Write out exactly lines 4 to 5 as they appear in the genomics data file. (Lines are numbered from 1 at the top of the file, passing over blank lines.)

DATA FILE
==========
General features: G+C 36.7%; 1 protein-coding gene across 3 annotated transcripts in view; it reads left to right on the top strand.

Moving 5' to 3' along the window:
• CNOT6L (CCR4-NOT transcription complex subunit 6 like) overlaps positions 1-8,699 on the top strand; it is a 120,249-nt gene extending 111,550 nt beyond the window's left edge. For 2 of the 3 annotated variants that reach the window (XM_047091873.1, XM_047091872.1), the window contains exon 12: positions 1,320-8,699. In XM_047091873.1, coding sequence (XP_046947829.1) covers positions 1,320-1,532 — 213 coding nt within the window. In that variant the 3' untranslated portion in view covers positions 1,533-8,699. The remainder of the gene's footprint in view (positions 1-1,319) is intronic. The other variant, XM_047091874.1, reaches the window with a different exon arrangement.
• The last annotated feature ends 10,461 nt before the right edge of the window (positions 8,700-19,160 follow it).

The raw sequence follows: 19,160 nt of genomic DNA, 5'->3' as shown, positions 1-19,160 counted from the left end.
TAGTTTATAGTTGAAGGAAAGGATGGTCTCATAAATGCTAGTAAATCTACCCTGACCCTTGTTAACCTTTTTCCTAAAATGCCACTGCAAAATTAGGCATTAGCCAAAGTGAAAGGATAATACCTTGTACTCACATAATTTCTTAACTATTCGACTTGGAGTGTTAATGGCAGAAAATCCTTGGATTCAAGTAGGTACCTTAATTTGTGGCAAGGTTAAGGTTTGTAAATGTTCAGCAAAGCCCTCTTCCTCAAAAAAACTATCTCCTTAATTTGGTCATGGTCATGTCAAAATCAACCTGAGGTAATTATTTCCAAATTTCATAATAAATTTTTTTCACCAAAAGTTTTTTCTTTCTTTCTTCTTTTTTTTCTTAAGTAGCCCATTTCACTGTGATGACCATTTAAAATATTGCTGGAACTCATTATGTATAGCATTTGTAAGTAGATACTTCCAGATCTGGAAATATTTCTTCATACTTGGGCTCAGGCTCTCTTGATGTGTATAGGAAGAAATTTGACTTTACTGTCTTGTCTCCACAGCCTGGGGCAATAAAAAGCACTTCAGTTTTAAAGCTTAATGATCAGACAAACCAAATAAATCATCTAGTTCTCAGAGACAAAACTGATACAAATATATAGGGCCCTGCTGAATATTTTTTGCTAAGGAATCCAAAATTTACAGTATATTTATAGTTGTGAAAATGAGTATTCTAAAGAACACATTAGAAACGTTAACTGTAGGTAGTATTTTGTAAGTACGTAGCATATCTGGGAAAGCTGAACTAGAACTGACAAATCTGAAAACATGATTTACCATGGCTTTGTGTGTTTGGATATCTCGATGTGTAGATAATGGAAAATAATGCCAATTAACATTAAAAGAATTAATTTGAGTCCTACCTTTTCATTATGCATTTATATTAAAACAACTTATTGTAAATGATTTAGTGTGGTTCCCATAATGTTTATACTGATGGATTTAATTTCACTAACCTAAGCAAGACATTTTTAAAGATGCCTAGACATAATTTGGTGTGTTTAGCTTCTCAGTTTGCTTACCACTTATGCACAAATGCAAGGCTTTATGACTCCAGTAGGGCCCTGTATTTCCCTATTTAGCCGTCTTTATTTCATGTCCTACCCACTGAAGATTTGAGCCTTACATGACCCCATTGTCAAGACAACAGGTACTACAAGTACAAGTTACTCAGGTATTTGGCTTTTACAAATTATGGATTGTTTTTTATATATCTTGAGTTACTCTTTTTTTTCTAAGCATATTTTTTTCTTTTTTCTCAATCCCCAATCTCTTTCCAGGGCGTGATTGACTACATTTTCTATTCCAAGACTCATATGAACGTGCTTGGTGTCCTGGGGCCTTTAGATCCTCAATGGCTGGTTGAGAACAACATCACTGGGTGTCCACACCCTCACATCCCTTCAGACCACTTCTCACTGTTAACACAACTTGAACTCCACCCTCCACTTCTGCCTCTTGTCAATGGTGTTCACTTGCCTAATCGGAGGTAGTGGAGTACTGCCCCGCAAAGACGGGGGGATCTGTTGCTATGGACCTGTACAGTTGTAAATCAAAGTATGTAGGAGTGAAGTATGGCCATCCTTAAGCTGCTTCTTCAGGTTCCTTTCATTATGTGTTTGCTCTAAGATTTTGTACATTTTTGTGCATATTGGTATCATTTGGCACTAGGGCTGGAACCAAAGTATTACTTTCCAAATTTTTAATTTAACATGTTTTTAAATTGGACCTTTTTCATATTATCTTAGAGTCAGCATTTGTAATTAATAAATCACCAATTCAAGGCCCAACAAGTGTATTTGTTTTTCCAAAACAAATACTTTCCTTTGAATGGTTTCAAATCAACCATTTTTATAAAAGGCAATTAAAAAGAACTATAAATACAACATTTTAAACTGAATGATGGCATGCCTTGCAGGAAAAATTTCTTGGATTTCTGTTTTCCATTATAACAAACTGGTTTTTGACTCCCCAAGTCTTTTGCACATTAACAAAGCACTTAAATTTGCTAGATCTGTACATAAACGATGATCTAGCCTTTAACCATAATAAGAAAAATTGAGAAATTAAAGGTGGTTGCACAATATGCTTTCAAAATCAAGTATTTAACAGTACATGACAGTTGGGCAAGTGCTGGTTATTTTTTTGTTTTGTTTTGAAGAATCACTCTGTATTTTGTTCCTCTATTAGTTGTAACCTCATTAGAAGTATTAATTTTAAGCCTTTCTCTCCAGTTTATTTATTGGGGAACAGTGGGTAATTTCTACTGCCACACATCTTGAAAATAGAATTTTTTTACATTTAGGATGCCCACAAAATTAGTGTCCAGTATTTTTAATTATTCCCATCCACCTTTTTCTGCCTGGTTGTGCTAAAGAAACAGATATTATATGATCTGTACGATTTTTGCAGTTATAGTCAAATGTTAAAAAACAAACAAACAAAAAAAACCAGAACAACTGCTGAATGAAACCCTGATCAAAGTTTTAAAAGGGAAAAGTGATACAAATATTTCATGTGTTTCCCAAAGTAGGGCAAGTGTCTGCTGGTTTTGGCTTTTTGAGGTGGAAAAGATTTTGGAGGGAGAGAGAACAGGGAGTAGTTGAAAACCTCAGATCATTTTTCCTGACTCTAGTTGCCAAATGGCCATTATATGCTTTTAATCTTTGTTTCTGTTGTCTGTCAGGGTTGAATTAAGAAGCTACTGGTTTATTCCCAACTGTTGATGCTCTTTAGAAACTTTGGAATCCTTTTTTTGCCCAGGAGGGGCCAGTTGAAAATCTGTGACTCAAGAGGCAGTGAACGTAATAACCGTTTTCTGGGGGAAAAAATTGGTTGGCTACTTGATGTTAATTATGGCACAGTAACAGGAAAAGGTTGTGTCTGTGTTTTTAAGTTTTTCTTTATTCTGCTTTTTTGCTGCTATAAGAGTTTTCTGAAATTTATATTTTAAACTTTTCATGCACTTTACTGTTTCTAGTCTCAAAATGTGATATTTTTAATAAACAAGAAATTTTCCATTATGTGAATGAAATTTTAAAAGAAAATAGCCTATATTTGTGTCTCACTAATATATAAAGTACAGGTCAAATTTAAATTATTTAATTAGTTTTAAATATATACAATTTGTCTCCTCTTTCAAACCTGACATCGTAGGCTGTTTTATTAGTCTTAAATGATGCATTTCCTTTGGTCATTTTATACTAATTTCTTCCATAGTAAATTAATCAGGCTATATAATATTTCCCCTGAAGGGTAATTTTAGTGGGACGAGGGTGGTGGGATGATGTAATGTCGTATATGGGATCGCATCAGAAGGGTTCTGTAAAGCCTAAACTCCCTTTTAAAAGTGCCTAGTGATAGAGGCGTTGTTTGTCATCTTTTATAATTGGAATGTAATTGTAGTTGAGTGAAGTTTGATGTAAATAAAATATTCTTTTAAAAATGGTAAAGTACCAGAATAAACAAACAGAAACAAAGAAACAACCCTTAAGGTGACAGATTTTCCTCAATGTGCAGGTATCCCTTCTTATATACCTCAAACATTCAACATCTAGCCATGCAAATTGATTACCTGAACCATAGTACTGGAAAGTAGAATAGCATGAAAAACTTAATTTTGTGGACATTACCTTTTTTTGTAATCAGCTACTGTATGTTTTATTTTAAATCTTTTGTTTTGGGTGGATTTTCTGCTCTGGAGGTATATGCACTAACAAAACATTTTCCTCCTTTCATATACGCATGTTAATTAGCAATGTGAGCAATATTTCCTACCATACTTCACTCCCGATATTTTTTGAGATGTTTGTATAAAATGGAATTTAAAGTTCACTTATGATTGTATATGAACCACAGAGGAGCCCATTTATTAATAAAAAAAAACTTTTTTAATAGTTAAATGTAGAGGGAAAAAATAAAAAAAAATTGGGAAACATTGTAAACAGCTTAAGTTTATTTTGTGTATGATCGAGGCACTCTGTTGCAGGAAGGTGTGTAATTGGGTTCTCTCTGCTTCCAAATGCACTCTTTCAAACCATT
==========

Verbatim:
• The last annotated feature ends 10,461 nt before the right edge of the window (positions 8,700-19,160 follow it).

The raw sequence follows: 19,160 nt of genomic DNA, 5'->3' as shown, positions 1-19,160 counted from the left end.